And that is not even talking about why Eastern Block countries saw their lung cancer epidemics drop in the 1990's just like almost every other country in the world despite continuing with high smoking prevalence. When I get the data I hope to show that Russian cigarettes cause lung cancer 20 years before the year of purchase , unlike Swedish ones which cause lung cancer in the year of purchase or American ones which cause lung cancer twenty years after purchase.

Jonathan Bagley said...

What you say is at first sight puzzling, Fredrik. Have you looked at countries where there was little or no smoking until recently? There must be several where very few women smoked. Did their female lung cancer rates increase during the fallout period?

nisakiman said...

Thailand is a country which traditionally has very low prevalence of smoking in females - it's a cultural thing - and I believe that male smoking prevalence is about 40% as opposed to 3% for females.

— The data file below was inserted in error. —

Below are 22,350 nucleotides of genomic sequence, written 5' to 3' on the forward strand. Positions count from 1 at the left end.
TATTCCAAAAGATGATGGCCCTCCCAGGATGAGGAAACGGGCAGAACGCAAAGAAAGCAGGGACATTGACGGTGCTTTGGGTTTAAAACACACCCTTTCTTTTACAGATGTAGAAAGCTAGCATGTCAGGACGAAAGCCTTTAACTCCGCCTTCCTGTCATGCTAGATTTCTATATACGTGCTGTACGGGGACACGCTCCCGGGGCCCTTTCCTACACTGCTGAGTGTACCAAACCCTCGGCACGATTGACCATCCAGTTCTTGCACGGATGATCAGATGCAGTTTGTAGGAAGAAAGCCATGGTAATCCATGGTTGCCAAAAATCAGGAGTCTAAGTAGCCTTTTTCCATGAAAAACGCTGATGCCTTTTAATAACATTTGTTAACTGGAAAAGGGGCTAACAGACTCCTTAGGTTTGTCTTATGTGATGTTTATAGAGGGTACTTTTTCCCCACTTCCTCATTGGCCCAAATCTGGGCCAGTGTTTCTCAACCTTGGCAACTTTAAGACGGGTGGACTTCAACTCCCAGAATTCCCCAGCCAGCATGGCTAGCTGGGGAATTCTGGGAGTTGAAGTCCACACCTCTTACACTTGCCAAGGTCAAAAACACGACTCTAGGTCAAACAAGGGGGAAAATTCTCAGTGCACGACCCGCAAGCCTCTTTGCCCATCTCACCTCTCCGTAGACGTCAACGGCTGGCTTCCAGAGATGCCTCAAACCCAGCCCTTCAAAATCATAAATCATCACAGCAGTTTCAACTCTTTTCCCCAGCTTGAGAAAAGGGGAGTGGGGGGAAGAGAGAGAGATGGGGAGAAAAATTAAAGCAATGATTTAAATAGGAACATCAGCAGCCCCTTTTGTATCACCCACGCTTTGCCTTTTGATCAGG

Lung cancer is defined as one of the major health problems in Thailand and has been the most common cause of death since 1999 [4]. Lung cancer in Thailand is the second most common cancer in males after liver cancer and the fourth in females after cervix, breast and liver cancers. There is a higher incidence rate of lung cancer in northern Thailand than other areas [5]. In 2005, there were 535 new cases of lung cancer diagnosed in 2005 (326 males, 209 females) (Figure 2 and ​and3)3) in Northern Thailand. This constituted 25.6% of all cancers in males and 14.9% of those in females.

Those LC figures don't really seem to bear much relationship to the M / F smoking rates.